The answer can be found if we consider the kinds of relations real women have with real men. I have already stated that gender division is nothing more than a division of social and economic labor. Transgendered men become women because they have chosen to perform some aspect of women’s labor. They may believe this choice was made for them by a ‘core’ orientation, but nevertheless they have consciously decided to switch genders. No one forces them to do it. However, real women have been forced to become ‘women’ simply by being born into a gender divided culture. In other words, the only model of ‘woman’ these transgendered men have is based on an identity which is not chosen, but enforced.
Also eine relativ freie Wahl, ganz anders als in der Darstellung der Transsexuellen selbst.
Bei Alas, a Blog wird Transsexuellenfeindlichkeit im Feminismus untersucht und dabei auch zur Transsexualität Stellung genommen:
Note that essentialism isn’t limited to just biological essentialism. There is also “experience essentialism”; in this case, certain experiences are said to define womanhood, always in a post hoc manner designed to exclude some unwanted class of women.
As Brownfemipower points out, making “womanhood” an exclusive space in order to keep out unwanted, marginalized groups is not something new, or something that has been done exclusively to transsexuals. Throughout history, the experiences of relatively empowered women has been positioned as the norm; the experiences of other women is then positioned as non-representative of “womanhood.” This has happened (and is still happening) to women of color, to lesbiansc, to Jewish women, and it is currently happening to transwomen.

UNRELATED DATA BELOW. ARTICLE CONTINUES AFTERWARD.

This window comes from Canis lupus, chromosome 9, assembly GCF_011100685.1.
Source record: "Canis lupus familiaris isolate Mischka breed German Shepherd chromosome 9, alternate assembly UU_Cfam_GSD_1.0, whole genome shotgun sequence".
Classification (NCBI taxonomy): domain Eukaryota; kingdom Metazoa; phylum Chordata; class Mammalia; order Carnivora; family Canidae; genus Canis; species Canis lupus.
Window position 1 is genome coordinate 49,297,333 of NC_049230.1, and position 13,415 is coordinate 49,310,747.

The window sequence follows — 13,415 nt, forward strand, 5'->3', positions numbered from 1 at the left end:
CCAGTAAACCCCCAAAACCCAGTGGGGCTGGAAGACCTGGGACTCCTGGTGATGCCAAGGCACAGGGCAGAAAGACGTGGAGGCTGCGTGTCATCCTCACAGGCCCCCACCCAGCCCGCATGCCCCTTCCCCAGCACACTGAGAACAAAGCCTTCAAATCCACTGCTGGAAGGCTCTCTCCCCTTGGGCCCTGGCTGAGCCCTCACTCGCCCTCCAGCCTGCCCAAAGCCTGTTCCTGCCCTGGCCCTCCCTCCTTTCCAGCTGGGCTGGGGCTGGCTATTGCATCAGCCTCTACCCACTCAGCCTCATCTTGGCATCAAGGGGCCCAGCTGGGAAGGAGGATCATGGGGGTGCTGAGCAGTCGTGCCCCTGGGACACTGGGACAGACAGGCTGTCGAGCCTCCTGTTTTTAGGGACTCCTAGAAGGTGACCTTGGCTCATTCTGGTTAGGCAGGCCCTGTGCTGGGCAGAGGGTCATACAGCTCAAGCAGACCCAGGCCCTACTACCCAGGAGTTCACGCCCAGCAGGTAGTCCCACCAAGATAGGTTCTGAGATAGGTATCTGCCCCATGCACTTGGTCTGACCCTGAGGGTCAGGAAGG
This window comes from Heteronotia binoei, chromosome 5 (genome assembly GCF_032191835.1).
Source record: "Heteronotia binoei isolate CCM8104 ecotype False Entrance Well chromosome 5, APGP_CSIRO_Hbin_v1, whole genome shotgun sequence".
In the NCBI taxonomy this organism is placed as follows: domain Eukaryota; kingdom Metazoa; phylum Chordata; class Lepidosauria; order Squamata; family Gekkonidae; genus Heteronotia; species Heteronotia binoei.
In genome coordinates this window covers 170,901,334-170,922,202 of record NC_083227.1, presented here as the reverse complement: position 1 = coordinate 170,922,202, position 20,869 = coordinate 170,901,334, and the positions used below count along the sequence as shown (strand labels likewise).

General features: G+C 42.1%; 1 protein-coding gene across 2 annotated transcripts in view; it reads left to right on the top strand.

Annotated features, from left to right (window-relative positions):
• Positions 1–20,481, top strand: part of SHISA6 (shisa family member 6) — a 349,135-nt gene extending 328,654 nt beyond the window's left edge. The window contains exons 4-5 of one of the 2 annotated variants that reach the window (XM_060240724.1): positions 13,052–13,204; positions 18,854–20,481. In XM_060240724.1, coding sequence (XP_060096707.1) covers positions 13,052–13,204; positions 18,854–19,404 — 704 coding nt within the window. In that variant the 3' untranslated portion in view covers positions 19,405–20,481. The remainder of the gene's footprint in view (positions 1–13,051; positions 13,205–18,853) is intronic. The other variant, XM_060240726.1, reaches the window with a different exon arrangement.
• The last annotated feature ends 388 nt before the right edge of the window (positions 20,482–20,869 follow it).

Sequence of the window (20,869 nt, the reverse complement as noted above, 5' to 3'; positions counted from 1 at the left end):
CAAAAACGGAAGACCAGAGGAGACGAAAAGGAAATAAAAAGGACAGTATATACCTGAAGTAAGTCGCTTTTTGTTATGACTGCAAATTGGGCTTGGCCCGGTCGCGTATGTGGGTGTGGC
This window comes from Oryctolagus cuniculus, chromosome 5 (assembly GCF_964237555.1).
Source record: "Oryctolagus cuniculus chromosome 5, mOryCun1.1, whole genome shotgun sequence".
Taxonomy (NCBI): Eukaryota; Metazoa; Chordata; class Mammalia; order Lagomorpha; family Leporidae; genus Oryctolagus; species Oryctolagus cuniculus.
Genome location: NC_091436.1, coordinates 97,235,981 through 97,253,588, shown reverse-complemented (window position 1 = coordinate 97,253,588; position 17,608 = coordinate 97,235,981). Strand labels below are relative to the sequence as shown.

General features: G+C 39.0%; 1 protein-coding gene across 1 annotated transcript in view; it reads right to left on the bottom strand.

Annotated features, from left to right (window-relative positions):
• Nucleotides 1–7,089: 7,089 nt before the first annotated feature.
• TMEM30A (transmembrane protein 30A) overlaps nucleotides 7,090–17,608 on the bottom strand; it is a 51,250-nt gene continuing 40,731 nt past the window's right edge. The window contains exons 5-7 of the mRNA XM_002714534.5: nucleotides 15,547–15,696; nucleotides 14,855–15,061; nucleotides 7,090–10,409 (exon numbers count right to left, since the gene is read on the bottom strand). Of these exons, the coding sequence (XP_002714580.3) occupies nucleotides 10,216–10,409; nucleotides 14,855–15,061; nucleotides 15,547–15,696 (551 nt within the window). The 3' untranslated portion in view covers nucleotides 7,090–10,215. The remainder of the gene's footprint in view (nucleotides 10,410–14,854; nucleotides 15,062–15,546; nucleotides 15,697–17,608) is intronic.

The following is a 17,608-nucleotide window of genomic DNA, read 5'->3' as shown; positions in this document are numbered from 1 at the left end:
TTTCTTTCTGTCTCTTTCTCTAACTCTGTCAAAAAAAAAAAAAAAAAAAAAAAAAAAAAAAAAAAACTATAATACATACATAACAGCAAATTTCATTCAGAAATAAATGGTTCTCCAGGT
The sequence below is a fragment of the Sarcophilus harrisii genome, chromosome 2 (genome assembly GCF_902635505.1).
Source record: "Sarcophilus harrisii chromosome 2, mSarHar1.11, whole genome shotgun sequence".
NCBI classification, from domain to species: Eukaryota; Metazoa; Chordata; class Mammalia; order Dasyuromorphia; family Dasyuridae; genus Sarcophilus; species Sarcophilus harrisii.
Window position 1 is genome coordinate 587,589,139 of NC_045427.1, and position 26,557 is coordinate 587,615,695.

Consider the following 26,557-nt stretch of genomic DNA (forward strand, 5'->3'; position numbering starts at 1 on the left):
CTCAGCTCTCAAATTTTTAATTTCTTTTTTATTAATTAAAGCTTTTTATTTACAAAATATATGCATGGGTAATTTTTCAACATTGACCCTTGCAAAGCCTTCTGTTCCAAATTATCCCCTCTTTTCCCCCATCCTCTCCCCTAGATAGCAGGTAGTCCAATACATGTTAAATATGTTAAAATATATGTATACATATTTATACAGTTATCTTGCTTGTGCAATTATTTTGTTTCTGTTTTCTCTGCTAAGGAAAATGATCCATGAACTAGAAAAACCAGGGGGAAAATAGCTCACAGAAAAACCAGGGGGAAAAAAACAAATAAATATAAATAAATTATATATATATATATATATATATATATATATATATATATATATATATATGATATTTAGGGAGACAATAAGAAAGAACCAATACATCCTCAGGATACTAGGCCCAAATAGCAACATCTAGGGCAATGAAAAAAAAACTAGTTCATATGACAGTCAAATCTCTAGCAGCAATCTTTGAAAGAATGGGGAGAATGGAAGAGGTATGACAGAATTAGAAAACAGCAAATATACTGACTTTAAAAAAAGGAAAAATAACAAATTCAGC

To my eyes, a lot of the “womanhood is our exclusive domain” arguments strongly resemble anti-same-sex-marriage arguments. “Womanhood,” like “marriage,” is described as if its implications and social meaning has never changed in thousands of years; this false description of unchanging history is then used to argue that all change must therefore be not only bad, but a threat to those who are currently married and/or women.
In the I Blame The Patriarchy thread, Edith (of the blog Because Sometimes Feminists Aren’t Nice) wrote:
Radical feminists are also against oppression and against gender roles, but they simply do not see being transgender as a good way to fight gender roles — rather, they see transgender as a way of ENFORCING gender roles. [...]